Genus Paragomphus Cowley, 1934
Type species: Gomphus cognatus Rambur, 1842
Genus inhabits the warm parts of Africa and Eurasia with almost 30 species known in Africa and more likely to be discovered. They are among the most often encountered gomphids, although in much of Africa the vast majority will be P. genei, which is usually recognised by the green thorax with fairly (but variably) indistinct brown markings and pale-centred pterostigmas (with green tinge). The distinctive posterior hamule immediately rules out other species in the hand. The species are small to medium-sized (hindwing 18-33 mm) and very diverse in appearance and ecology. P. genei can breed in almost any open water body, including temporary ones, as well as sunny forest streams. However, most species require permanent streams or rivers.
The fritillarius-group, named after a Madagascan species, favours (often large) rivers: P. acuminatus, P. sabicus and P. zambeziensis differ strongly from other Paragomphus in the finely-pointed diverging cerci. The elpidius-group has a largely green thorax, parallel and blunt-tipped cerci, and relatively short epiproct. They inhabit exposed and/or large water bodies. Exuviae of P. nyasicus line the beaches of Lake Malawi in huge numbers, and P. lacustris may have a similar ecology in Lake Tanganyika, although adults have been collected distantly in DR Congo, while P. cataractae, P. elpidius and P. lemperti are found at open and often large rivers.
In contrast to the previous species, the cognatus-group favours sheltered streams, often (P. abnormis, P. alluaudi, P. cammaertsi, P. cognatus, P. serrulatus, P. viridior) or exclusively (P. clausnitzerorum, P. crenigomphoides, P. darwalli, P. kiautai, P. machadoi, P. nigroviridis, P. tournieri) in forest. Including almost half the species, the taxonomic problems in the genus reside largely in this group and they must be identified with care. The large and bizarre species P. aureatus, P. dispar and P. maynei are each known from only a single rainforest site in Central Africa. The taxonomic affinities and precise preferences of the distinctive P. magnus, P. pumilio and P. sinaiticus are unclear. [Adapted from Dijkstra & Clausnitzer 2014]
Male of genus is similar to Crenigomphus (of which Paragomphus is probably a synonym) by (a) anal loop absent; (b) anal triangle of 4 cells, sometimes 3-6; (c) hind femur shorter than breadth of head; (d) cerci without inner branch, but sometimes with inner tooth; (e) epiproct shorter than cerci; (f) branches of epiproct touch or lie close to each other, often bear dorsal process between base and apex. However, differs by (1) Pt pale to black, costa anterior to it black, thus contrasting with remainder of costa and/or Pt when these pale (only P. crenigomphoides has costa anterior to Pt pale); (2) tips of cerci parallel or diverging, with teeth fewer, smaller and/or not in ridge; (3) epiproct at most half as long as cerci. [Adapted from Dijkstra & Clausnitzer 2014]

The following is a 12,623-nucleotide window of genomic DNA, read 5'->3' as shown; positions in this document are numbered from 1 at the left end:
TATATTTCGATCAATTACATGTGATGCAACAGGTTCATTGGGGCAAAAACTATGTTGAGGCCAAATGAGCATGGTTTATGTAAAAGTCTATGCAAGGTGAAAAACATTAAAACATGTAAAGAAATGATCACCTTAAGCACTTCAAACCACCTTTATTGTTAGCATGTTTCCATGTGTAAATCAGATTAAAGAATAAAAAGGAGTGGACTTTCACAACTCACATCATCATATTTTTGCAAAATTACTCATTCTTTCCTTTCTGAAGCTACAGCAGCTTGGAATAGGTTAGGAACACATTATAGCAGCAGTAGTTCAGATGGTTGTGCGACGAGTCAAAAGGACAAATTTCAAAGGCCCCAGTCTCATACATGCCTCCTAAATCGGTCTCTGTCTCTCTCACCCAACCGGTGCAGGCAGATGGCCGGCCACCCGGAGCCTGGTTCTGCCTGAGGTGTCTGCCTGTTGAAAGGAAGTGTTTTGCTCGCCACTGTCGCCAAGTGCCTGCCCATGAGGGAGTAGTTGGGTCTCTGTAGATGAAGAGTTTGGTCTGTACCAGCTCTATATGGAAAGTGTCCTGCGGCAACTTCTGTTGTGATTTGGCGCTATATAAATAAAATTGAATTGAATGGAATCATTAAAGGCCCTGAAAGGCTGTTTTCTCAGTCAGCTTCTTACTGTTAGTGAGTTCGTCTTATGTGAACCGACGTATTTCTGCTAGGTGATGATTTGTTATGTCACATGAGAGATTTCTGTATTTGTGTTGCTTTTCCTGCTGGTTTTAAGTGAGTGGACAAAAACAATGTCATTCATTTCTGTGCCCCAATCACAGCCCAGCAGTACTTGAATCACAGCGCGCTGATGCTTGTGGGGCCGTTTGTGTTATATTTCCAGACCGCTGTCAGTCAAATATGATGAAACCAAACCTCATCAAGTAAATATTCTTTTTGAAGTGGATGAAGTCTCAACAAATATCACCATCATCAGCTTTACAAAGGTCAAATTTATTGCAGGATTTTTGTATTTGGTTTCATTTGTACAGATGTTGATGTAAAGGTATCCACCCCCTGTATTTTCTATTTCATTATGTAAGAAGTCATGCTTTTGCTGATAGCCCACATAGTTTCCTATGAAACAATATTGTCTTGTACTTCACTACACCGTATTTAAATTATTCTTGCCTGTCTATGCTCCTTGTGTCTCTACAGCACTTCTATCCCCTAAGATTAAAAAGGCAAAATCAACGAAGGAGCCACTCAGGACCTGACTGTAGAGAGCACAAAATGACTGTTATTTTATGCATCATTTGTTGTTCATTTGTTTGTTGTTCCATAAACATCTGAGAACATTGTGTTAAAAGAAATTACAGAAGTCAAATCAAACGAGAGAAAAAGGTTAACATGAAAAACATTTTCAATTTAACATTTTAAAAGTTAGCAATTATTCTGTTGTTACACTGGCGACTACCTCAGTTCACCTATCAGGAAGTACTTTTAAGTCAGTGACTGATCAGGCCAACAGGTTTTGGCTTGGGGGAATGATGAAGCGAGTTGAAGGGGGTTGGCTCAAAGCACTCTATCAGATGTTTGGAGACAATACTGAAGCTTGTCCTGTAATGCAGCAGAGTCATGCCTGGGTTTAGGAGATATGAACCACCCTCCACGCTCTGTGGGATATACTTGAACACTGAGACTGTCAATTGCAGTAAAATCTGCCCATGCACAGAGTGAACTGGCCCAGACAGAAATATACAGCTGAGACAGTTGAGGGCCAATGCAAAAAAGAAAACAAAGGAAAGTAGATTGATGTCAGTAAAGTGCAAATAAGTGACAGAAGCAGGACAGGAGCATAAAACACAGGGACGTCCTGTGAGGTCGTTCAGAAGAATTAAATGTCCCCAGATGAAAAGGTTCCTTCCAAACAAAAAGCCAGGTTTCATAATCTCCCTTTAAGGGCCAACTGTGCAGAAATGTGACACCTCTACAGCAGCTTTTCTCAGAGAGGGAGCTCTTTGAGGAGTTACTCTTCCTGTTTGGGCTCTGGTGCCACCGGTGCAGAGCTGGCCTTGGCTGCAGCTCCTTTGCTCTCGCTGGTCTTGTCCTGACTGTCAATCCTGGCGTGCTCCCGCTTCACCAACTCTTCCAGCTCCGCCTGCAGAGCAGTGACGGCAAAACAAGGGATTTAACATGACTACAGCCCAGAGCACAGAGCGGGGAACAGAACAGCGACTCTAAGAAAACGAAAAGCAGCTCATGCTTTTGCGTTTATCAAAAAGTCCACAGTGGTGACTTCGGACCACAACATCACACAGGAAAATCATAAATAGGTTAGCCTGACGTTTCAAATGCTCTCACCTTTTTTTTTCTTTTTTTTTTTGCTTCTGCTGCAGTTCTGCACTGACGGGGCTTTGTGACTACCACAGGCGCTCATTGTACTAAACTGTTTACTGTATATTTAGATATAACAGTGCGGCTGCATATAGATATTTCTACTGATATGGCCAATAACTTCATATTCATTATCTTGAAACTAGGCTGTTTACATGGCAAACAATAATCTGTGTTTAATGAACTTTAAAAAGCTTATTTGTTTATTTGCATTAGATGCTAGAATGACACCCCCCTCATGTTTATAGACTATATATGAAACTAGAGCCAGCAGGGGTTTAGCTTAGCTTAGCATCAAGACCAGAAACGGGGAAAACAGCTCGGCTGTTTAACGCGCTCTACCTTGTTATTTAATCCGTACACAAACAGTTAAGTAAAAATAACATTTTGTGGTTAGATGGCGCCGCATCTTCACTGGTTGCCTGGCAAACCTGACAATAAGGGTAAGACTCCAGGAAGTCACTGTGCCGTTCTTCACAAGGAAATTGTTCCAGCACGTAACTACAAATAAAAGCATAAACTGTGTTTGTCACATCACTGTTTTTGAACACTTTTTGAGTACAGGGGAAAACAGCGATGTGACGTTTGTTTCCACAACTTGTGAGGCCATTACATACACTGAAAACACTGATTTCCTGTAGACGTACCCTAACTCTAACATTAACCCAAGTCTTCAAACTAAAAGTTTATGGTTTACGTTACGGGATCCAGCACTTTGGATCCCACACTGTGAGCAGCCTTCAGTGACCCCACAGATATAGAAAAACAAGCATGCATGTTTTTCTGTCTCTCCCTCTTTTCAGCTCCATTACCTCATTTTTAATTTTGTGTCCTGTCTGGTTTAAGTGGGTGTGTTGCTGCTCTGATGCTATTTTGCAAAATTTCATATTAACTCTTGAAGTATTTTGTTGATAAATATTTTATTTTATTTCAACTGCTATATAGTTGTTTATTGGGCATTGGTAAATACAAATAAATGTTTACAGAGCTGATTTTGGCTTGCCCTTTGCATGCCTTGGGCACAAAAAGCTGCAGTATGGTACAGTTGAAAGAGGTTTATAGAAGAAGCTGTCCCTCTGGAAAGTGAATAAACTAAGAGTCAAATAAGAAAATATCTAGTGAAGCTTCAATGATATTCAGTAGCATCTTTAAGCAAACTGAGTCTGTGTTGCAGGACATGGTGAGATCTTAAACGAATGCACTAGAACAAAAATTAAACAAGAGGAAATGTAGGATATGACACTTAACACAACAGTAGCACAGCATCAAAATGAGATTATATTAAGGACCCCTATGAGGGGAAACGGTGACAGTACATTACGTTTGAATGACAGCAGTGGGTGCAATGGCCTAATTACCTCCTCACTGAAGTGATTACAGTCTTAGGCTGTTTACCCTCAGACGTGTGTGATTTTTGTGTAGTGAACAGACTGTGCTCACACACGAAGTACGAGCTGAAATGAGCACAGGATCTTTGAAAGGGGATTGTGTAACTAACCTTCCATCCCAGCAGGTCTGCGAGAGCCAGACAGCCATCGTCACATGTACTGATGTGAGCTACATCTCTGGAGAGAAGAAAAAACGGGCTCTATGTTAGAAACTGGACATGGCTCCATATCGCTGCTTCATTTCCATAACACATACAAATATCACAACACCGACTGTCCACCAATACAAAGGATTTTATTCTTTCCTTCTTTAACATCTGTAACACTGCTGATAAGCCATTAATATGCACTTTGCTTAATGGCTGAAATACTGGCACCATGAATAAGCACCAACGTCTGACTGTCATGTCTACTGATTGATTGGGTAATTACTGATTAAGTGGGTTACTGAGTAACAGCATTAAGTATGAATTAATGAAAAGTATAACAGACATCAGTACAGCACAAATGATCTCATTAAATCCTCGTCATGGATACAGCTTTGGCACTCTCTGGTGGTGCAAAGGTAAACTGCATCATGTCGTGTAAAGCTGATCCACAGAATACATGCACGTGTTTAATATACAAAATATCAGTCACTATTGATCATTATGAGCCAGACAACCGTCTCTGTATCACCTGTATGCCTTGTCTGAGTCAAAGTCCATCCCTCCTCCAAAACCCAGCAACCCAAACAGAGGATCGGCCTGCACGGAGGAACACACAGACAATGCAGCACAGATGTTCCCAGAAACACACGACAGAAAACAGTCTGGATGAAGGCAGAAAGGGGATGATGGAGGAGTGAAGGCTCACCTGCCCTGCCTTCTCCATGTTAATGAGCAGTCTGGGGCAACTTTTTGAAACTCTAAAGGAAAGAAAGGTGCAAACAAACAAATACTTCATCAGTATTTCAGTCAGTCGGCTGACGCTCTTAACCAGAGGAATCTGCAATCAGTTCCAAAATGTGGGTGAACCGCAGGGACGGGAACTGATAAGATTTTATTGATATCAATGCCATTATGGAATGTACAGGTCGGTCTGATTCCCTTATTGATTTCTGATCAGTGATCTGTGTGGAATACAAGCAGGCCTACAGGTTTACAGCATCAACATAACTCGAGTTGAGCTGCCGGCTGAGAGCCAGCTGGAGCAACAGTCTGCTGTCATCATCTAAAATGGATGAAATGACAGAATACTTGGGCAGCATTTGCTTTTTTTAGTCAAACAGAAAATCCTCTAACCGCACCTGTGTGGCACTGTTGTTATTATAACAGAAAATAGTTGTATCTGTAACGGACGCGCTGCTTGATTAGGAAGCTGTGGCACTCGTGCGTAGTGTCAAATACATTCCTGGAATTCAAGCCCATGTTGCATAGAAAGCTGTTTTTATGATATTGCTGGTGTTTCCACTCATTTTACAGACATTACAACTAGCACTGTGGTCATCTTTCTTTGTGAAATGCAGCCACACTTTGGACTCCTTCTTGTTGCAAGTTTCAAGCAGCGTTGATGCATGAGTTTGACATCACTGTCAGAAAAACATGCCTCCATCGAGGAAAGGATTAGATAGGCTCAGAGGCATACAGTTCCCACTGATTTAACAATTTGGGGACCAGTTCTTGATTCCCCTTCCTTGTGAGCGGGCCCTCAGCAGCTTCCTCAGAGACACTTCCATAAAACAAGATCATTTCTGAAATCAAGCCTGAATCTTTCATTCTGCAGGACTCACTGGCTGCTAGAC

Map citation: Clausnitzer, V., K.-D.B. Dijkstra, R. Koch, J.-P. Boudot, W.R.T. Darwall, J. Kipping, B. Samraoui, M.J. Samways, J.P. Simaika & F. Suhling, 2012. Focus on African Freshwaters: hotspots of dragonfly diversity and conservation concern. Frontiers in Ecology and the Environment 10: 129-134.
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- Clausnitzer, V. and Dijkstra, K.-D.B. (2005). The dragonflies (Odonata) of Ethiopia, with notes on the status of endemic taxa and the description of a new species. Entomologische Zeitschrift, 115, 117-130. [PDF file]
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- Dijkstra, K.-D.B. (in prep.) Odonata of the Congo: checklist, bibliography, gazetteer, new records, species descriptions, and taxonomic notes with an emphasis on Elattoneura, Mesocnemis and Congothemis. Zoologische Mededelingen. [PDF file]
- Longfield, C. (1936). Studies on African Odonata, with synonymy and descriptions of new species and subspecies. Transactions Royal Entomological Society London, 85, 467-498. [PDF file]
- Pinhey, E.C.G. (1961). Dragonflies (Odonata) of Central Africa. Occasional Papers Rhodes-Livingstone Museum, 14, 1-97. [PDF file]
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Citation: Dijkstra, K.-D.B (editor). African Dragonflies and Damselflies Online. http://addo.adu.org.za/ [2018-02-21].